Ensure plants have proper airflow and ventilation – Even if you have absolutely no airflow or ventilation in your grow room, having just two fans will drastically reduce your chances of encountering WPM while also benefitting your plant’s overall health. One fan should be oscillating if possible and should gently blow air over your plants. All the plants need is enough air to gently rustle their leaves which will make it hard for WPM to settle down. The second fan should be in your grow room pointing outward to exchange old air with fresh air. Having a fan pointing out of your grow room will force old air out of the room, and in turn, pull new air into the room. At this point, you’ll have new air coming in, being used and circulated, then kicked out. Keep in mind that two fans is a minimum .

Treat the infected plant with one of the options below to kill spores prevent future growth – Mix up your treatment of choice in a clean sprayer/mister. We recommend Lost Coast Plant Therapy (1oz/2btsp per gallon of water) or GrowSafe (2oz/4tbsp per gallon of water) as a safe second option . Make sure to consult the instructions on your treatment of choice to find the recommended dosage. Wait until just before your lights for off for the day and mist your (newly cleaned) plants. Get all the leaves even if you don’t see WPM on them!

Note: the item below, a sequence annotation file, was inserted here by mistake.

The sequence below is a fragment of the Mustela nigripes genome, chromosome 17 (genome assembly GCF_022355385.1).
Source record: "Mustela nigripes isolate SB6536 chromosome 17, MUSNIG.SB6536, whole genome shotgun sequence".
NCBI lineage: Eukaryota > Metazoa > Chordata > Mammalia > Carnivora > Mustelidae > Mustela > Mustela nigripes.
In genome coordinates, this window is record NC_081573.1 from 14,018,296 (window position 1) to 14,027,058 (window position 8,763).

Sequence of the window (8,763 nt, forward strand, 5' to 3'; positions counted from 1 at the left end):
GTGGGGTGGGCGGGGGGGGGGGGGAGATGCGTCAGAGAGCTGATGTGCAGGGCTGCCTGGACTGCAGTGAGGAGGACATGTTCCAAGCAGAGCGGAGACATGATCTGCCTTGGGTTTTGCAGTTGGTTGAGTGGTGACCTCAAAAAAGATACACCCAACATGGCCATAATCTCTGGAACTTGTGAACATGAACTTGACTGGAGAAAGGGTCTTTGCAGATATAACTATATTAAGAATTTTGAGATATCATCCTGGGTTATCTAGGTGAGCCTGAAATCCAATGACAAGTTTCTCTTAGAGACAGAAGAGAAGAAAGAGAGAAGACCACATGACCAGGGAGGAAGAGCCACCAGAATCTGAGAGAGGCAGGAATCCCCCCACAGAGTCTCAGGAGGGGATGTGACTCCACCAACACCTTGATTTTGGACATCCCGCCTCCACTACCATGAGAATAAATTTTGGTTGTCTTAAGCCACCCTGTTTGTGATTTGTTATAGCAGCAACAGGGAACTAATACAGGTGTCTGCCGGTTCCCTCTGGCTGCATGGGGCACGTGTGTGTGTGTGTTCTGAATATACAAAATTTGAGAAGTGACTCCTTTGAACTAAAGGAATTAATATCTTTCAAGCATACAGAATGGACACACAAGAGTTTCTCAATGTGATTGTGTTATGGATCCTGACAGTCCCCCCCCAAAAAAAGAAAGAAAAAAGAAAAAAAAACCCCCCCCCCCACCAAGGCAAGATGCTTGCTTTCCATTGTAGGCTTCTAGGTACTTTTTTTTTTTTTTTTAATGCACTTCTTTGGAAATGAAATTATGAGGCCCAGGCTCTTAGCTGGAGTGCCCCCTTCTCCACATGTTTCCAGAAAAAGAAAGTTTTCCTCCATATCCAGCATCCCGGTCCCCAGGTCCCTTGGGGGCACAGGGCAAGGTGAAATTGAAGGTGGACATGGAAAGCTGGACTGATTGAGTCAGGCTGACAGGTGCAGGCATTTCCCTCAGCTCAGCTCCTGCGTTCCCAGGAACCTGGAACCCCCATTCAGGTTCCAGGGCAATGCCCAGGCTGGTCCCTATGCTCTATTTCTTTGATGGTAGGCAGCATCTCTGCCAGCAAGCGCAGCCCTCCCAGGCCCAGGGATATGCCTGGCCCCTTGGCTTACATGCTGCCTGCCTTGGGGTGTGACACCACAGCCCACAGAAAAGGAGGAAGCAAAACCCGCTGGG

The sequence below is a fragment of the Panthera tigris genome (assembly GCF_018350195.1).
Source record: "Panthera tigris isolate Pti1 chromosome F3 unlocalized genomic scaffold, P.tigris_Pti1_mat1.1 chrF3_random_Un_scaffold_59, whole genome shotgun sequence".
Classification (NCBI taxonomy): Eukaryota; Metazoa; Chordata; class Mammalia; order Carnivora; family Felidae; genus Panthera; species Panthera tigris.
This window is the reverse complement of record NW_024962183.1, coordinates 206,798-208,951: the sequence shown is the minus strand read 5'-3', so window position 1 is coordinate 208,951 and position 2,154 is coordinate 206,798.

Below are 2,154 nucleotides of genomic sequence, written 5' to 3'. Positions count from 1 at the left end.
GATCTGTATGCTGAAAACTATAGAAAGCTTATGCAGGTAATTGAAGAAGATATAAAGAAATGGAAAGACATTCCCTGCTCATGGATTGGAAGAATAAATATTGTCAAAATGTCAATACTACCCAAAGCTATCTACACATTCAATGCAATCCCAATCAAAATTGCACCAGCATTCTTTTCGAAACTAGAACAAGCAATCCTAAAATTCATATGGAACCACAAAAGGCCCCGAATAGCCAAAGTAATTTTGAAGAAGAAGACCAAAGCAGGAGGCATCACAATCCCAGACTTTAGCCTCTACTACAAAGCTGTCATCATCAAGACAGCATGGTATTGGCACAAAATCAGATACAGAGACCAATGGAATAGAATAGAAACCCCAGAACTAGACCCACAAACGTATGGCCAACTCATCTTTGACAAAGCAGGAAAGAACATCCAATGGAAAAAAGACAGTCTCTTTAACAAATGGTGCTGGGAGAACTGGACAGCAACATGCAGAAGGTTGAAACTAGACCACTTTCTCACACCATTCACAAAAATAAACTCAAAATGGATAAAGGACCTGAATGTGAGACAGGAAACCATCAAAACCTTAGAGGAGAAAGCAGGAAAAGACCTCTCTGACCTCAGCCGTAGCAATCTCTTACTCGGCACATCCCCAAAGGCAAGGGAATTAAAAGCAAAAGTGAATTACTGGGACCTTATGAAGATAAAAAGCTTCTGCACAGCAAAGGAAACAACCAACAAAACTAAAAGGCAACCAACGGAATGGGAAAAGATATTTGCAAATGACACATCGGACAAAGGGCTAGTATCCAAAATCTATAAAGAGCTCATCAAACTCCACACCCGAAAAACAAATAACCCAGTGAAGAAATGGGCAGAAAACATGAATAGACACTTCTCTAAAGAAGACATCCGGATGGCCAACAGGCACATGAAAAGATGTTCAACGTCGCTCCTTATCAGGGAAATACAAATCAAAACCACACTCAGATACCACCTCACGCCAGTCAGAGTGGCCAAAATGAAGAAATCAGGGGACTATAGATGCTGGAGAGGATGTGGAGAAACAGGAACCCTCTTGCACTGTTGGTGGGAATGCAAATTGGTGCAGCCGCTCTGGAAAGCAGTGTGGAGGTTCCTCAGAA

There you have it! If you end up running into White Powdery Mildew, give this advice a shot and you won’t have to deal with it past that first day. If you do end up using these steps, feel free to let us know if it helped you or not, or how you did it differently. When growers know just a little bit about this plant disease, it doesn’t have a chance!

White Powdery Mildew Defense

What’s the easiest way to fight against White Powdery Mildew?

Have it completely outgunned!

Get the right stuff to let White Powdery Mildew know that your grow room is off limits!

Lost Coast Plant Therapy – Kills WPM as well as a bunch of other pests and it’s safe for flowers, pets and people!

GrowSafe – Another safe-for-buds pesticide that kills WPM and other pests. OMRI listed as organic!

Note: SM-90 is no longer available! Find out more here: What happened to SM-90?

Handheld Mister/Sprayer
– A mister is awesome for applying treatment. Also, it’s the best way to foliar feed your plants!

Bonus! Papaya cannabis strain
– The strain Papaya is potent, flowers early, and – most importantly – is disease resistant!

White Powdery Mildew (aka White Powdery Mold) can be the cause of white spots on your leaves that looks like patches of flour. Learn how to get rid of it!

Disease Profile: Powdery Mildew of Cannabis